The Wall Street Journal is not stupid. They’re smart. They’ve put their news content behind a pay wall and have done quite well revenue-wise for their troubles. BUT, they also want to influence public opinion. And being a key component of the Right Wing Noise Machine, the WSJ editorial board has made sure their opinion material is accessible to everyone. [...]
The New York Times, on the other hand, is the textbook definition of stupid. They take the one part of the paper that is a commodity—the opinion—and try to charge for that.
Is it really stupid to try to charge for your commodity? What else do you charge for?
As a citizen rather than as a partisan, I think hard news is more important than opinion. I want opinion based on hard news. Keeping the news pages open is more important. I applaud the Times for that.
As a left-leaning partisan, I note how the left abandons the columnists they profess to admire over a measly $4.16 a month. It seems a reasonable price point to me to help keep a valuable media asset afloat.
TimesSelect may well fail and I’d prefer an advertiser model (though I note that bloggers object to that too) but I sure don’t blame them for trying. I quote again from Business Week’s important story on the challenges facing the Times:
THE CONSTANCY OF THEIR COMMITMENT to high-cost journalism has put the Sulzbergers in an increasingly contrarian position. Many of the country’s surviving big-city dailies once were owned by similarly high-minded dynastic families that long ago surrendered control to big public corporations that prize earnings per share above all else. Editorial budgets at most newspapers, as well as TV and radio stations, have been squeezed so hard for so long that asphyxiation is a mounting risk. The proliferation of Web sites and cable-TV stations has produced an abundance of commentary and analysis, but the kind of thorough, original reporting in which the Times specializes is, if anything, increasingly scarce.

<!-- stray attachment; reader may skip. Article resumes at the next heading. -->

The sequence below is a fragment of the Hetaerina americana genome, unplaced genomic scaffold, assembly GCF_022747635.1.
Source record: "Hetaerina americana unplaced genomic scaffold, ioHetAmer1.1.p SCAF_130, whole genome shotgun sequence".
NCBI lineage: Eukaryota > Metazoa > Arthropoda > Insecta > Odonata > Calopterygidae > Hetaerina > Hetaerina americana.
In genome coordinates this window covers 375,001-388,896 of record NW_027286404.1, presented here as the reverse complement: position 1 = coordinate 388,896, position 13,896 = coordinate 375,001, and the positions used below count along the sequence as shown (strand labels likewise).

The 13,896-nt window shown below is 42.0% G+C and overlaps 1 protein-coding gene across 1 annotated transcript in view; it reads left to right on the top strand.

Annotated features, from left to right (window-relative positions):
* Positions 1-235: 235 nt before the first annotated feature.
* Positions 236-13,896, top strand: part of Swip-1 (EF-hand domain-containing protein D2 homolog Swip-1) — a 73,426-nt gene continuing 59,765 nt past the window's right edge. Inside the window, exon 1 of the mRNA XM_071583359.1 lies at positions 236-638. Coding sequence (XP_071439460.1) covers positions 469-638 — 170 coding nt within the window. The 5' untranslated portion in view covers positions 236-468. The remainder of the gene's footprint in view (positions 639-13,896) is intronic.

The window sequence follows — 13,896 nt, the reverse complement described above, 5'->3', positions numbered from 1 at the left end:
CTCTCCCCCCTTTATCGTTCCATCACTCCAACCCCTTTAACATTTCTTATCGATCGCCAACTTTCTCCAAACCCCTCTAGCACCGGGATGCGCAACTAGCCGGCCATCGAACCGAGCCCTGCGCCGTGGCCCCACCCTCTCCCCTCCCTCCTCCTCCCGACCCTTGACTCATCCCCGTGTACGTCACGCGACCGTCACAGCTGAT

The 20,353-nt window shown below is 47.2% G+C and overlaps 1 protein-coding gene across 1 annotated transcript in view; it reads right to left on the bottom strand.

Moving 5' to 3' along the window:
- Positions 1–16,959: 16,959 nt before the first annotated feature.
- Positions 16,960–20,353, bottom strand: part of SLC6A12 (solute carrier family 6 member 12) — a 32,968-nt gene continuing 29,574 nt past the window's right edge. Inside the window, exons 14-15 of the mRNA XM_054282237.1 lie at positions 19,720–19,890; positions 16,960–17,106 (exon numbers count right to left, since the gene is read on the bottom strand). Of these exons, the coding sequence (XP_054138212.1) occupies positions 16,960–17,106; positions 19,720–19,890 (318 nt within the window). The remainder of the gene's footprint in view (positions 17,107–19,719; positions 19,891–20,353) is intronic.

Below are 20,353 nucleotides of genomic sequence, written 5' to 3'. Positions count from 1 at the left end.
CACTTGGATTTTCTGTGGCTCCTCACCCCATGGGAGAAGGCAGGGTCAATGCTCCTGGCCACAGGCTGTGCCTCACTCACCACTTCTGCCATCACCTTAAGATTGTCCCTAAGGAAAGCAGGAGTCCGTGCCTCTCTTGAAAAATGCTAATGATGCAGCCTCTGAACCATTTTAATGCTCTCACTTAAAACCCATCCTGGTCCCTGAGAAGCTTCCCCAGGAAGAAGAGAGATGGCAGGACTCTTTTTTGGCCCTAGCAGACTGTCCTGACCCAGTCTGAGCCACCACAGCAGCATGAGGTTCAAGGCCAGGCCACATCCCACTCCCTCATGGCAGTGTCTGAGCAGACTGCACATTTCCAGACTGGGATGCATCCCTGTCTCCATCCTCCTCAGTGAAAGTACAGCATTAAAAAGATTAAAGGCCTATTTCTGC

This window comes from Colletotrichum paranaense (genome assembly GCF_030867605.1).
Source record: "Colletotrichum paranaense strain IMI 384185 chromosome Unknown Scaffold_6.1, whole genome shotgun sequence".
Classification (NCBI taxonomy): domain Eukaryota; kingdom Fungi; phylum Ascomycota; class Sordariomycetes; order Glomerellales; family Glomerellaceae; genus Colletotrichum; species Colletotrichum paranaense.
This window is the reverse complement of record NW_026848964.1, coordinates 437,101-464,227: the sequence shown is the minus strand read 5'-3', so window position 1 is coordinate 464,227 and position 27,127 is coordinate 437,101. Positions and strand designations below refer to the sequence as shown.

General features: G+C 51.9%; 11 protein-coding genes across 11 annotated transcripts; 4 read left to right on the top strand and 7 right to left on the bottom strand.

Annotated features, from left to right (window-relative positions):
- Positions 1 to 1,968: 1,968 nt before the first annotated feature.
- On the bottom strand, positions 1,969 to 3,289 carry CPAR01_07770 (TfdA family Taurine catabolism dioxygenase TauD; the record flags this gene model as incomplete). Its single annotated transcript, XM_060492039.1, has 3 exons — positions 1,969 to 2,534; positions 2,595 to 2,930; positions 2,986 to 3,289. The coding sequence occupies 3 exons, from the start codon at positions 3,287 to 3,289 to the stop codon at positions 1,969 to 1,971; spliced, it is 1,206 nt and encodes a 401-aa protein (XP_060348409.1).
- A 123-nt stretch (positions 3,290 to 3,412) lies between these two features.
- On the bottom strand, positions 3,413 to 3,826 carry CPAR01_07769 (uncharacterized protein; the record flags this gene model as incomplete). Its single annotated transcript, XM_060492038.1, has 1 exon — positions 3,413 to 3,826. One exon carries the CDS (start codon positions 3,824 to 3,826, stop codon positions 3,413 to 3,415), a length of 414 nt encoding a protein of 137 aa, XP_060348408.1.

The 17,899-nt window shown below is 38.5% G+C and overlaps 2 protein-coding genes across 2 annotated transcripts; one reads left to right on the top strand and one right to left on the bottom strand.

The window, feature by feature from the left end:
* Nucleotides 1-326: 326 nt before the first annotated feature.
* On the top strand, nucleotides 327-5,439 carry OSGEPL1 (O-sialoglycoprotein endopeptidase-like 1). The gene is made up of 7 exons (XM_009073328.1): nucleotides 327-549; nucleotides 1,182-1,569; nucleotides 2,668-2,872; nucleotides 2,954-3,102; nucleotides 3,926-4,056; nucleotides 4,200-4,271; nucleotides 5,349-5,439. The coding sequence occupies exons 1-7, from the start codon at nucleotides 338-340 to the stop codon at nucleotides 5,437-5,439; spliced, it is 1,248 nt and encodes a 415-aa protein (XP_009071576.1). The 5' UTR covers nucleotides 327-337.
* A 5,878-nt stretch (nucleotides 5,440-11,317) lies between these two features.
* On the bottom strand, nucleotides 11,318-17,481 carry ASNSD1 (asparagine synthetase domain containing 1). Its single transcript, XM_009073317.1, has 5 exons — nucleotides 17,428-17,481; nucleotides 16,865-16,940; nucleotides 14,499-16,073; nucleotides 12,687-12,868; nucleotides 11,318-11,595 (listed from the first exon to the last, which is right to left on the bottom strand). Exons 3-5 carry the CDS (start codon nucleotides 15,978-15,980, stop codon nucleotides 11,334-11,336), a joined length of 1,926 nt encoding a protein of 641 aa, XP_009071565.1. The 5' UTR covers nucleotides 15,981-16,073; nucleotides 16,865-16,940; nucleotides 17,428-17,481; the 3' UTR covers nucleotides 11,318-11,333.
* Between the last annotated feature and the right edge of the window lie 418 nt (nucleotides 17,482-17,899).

In effect, the Sulzbergers have subsidized the Times in valuing good journalism and the prestige it confers over profits and the wealth it creates.
We say we want that in our media institutions, but we flat-out want it for free. Sounds like the left has an issue with money to me.
I’m as big a fan of citizen produced media as the next guy, but I’ve got just as much praise for the MSM. It’s a wonderfully synergistic ecosphere we’ve got these days, and I’m on the side of those who’d like to see what newspapers like the Times do continued.